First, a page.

The number of unemployed Iowans rose to almost 77,000 during July, up from about 74,000 during June. Overall, Koonce says, the total number of working Iowans fell to about 1,624,000 in July. “We really saw no change in the non-farm jobs,” Koonce says. “All of the gains that we had in the private sector were offset heavily by government areas and also in the leisure and hospitality areas. Some of the summer stuff starts to slow down.”

Education and health services added the most jobs during July, Koonce says, due to gains in both private education services and health care services. She says the state’s workforce is in better shape than it was a year ago. “July of this year, our non-farm numbers are significantly higher,” Koonce says. “We’re 16,500 jobs higher than we were at this time last year, so that’s very good. Plus, our unemployment rate this time last year was at 4.8% so we’ve lost 3/10th of a percent there as well. All in all, our numbers are looking very good compared to this time last year.”

Many seasonal jobs are vanishing as summer gives way to fall and back-to-school time, which may contribute to the jobless rate next month. “You’ll see a little bit of that, but you’ll also have teachers and colleges and universities and things like that going back as well so you’ll see an increase in the employment there,” Koonce says. “It usually tends to level out pretty good.” Iowa’s unemployment rate at 4.5 percent for July is well below the national jobless rate of 6.2 percent.

 

Iowa’s tornado tally is above the norm — and the season never really ends

Belmond Tornado, June 2013While Iowa is susceptible to tornadoes during any month of the year, the traditional tornado season is now over and the state came out with an above-average number of twisters this year, more than 50.

Meteorologist Rod Donavon, at the National Weather Service, says we may still see a tornado in the coming weeks and Iowans should never let down their guard for the risk.

“The season’s really never over and the official numbers can’t come out until December 31st, at the end of the year,” Donavon says. “We’re not expecting a lot of tornadoes after this but last year we did have that October event across northwest Iowa and back in 2005, we had a November event, so certainly it’s never over until it’s over.”

The recent drought years equated to very few tornadoes touching down in Iowa, but with the drought well behind us, tornado numbers picked right back up this year, especially during May and June.

“We are preliminarily up to 52 which is above average,” Donavon says. “A typical year, at least over the last 30-year average, has been around 45 or 46. We’re certainly up quite a bit over the last two years where we had 16 in 2012 and right around 20 last year.”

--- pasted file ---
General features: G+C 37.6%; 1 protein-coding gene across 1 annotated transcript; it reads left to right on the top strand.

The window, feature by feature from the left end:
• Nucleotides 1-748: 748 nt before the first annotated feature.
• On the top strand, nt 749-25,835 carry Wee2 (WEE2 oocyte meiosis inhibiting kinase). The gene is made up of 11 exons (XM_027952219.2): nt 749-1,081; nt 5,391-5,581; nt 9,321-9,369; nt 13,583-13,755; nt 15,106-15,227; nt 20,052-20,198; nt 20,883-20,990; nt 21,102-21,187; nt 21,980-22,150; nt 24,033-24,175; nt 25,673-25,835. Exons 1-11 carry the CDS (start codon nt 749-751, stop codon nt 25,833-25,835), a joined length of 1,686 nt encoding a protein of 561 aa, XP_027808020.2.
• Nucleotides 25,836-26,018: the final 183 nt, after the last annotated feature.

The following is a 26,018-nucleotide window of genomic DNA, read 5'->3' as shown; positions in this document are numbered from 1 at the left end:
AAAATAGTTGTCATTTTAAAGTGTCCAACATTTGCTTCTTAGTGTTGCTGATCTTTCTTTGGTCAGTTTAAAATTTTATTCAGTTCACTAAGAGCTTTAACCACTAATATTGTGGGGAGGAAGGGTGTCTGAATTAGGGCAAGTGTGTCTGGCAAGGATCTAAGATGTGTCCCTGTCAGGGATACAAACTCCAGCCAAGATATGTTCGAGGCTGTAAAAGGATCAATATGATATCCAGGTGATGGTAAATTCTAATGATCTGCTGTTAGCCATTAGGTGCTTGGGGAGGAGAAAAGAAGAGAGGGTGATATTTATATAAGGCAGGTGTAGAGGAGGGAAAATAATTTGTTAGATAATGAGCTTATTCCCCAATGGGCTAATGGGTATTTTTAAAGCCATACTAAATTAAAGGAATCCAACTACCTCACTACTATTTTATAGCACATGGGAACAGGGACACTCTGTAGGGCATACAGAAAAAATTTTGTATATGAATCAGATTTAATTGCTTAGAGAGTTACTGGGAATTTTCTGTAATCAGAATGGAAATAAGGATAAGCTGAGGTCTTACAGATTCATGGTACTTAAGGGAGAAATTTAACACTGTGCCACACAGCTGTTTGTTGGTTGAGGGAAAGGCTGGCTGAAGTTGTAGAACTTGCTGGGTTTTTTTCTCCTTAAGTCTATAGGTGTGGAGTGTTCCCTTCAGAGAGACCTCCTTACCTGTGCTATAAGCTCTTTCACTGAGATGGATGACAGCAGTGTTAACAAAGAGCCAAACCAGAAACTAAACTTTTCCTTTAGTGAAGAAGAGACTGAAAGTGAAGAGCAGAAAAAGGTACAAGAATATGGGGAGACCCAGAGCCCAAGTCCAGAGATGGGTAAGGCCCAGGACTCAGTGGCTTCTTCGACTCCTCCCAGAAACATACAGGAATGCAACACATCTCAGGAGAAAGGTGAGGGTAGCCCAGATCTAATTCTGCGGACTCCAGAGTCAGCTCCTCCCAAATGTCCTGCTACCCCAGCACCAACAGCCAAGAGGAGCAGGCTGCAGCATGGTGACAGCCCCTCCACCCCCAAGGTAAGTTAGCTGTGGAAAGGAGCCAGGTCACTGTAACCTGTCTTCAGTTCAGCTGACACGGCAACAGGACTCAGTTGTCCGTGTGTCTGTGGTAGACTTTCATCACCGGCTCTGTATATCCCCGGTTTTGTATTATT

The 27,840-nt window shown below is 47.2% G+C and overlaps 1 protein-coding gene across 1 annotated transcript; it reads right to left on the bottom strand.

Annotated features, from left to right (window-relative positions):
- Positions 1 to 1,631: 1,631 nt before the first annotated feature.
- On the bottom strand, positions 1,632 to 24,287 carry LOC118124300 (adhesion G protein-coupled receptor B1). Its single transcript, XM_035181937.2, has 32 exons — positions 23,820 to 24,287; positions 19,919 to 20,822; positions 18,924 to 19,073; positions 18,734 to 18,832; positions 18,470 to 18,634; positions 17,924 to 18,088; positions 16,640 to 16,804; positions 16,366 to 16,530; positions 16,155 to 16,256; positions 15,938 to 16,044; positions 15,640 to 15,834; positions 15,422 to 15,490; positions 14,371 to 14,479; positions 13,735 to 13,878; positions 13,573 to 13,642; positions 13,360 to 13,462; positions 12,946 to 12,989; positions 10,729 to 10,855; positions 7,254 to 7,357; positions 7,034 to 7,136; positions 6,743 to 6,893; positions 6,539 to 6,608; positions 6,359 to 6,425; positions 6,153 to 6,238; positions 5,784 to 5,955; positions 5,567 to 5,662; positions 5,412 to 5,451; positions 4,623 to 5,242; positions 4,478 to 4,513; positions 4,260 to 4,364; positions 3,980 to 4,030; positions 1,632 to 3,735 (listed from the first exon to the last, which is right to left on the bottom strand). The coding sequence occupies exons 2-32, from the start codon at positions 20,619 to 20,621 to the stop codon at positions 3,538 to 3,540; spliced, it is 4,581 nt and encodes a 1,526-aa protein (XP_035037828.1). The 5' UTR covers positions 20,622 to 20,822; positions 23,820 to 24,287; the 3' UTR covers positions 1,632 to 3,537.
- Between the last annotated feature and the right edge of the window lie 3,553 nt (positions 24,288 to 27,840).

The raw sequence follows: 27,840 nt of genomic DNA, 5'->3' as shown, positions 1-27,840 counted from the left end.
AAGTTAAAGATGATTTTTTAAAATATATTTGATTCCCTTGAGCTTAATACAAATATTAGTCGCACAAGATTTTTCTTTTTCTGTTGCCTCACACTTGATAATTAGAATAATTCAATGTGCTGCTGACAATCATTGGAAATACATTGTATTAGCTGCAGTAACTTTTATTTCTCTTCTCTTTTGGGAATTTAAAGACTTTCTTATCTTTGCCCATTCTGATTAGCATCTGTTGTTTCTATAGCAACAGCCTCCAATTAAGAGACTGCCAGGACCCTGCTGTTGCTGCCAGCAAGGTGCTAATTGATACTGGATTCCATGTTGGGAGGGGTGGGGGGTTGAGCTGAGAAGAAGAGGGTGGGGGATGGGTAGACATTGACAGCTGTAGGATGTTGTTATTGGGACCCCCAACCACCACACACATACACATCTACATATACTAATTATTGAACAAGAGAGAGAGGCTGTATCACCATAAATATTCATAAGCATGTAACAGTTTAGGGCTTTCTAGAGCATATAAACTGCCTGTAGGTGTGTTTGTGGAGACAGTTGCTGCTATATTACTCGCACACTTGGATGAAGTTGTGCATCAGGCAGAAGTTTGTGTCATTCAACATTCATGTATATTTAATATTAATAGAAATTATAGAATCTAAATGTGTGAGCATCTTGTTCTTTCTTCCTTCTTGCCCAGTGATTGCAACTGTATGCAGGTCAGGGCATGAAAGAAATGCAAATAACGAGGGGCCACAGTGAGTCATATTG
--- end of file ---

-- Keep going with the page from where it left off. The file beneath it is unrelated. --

By contrast, a decade ago, Iowa set a tornado record in 2004 with 120 confirmed touch downs. Still, in recent years during the drought, Iowa went from May of 2012 to May of 2013 without a single tornado, four days short of a full calendar year.

“A lot of that had to do with the drier years,” Donavon says. “In 2012-2013, we just didn’t have the storms or the storm systems moving across the state and we were near record low numbers. We are much closer to average this year. We had a lot of what we’d consider weaker tornadoes, a lot of EF0s, EF1s, which fortunately didn’t hit much property or any neighborhoods.”

There were three tornadoes that registered as EF2s this year, but those were the strongest and none rated in the upper, more-destructive categories of EF3s, 4s and 5s. Two people were killed in tornadoes in Iowa this year. Both died in a twister that hit Keokuk County in April.

For an interactive map of all 52 Iowa tornadoes during 2014, visit: http://www.crh.noaa.gov/dmx/?n=iators2014

 

 

 

Deere announces layoffs to adjust to product demand

After reporting a deep drop in quarterly earnings earlier this week, Deere and Company now plans to lay off more than 600 workers at four of its manufacturing facilities, including one in central Iowa and two in the Quad Cities.

Deere spokesman Ken Golden says the job cuts will be coming at the Des Moines Works in Ankeny, at the Harvester Works in East Moline, Illinois, the Seeding and Cylinder Works in Moline, Illinois, and at the plant in Coffeyville, Kansas. “The largest number on today’s announcement is from the John Deere Harvester Works in East Moline,” Golden says. “That’s about 425 employees at that location. Des Moines is going to have 110 employees on indefinite layoff.”

Deere is Iowa’s largest manufacturing employer and the company announced third quarter earnings on Wednesday of $850 million, down $150-million from a year ago. Ag equipment sales dropped 8-percent in the U.S. and Canada, 11-percent globally. “We are always going to align the size of our manufacturing workforce with the market demand for our products,” Golden says. “Our employees are aware of that and so there is going to be some flux in the size of the workforce.”

There are two ways the company makes adjustments, Golden says, like with extended shutdowns at each facility based on what’s being produced there. “For instance, in Des Moines, all of the employees will be on an extended shutdown through September 29th,” Golden says. “When we place someone on an indefinite layoff, as we have done today, we are not projecting a particular date that they will be called back. That’s the unfortunate thing.”

Deere is also implementing a seasonal shutdown affecting most of the manufacturing workforce at its Ottumwa Works. Production will be cut in the fourth quarter to meet market demand, which Golden says, is “not anything new for us.” Deere revised its full-year earnings projection to $3.1 billion, compared to its spring prediction of $3.3 billion.